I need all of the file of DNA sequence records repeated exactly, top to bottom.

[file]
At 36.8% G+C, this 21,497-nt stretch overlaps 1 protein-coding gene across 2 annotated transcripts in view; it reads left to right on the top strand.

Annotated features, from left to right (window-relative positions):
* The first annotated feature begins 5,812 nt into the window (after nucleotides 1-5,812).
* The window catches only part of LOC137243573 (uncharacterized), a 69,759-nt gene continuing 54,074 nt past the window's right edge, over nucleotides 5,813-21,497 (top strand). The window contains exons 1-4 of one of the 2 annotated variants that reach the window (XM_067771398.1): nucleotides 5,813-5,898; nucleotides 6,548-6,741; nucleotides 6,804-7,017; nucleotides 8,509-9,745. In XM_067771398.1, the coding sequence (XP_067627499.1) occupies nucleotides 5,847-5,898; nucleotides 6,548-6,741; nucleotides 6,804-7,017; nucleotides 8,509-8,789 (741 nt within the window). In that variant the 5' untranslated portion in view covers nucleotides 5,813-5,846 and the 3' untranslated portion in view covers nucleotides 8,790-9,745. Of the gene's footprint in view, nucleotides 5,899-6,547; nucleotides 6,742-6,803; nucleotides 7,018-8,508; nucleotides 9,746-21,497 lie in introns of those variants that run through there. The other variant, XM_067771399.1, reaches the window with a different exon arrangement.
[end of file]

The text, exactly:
At 36.8% G+C, this 21,497-nt stretch overlaps 1 protein-coding gene across 2 annotated transcripts in view; it reads left to right on the top strand.

Annotated features, from left to right (window-relative positions):
* The first annotated feature begins 5,812 nt into the window (after nucleotides 1-5,812).
* The window catches only part of LOC137243573 (uncharacterized), a 69,759-nt gene continuing 54,074 nt past the window's right edge, over nucleotides 5,813-21,497 (top strand). The window contains exons 1-4 of one of the 2 annotated variants that reach the window (XM_067771398.1): nucleotides 5,813-5,898; nucleotides 6,548-6,741; nucleotides 6,804-7,017; nucleotides 8,509-9,745. In XM_067771398.1, the coding sequence (XP_067627499.1) occupies nucleotides 5,847-5,898; nucleotides 6,548-6,741; nucleotides 6,804-7,017; nucleotides 8,509-8,789 (741 nt within the window). In that variant the 5' untranslated portion in view covers nucleotides 5,813-5,846 and the 3' untranslated portion in view covers nucleotides 8,790-9,745. Of the gene's footprint in view, nucleotides 5,899-6,547; nucleotides 6,742-6,803; nucleotides 7,018-8,508; nucleotides 9,746-21,497 lie in introns of those variants that run through there. The other variant, XM_067771399.1, reaches the window with a different exon arrangement.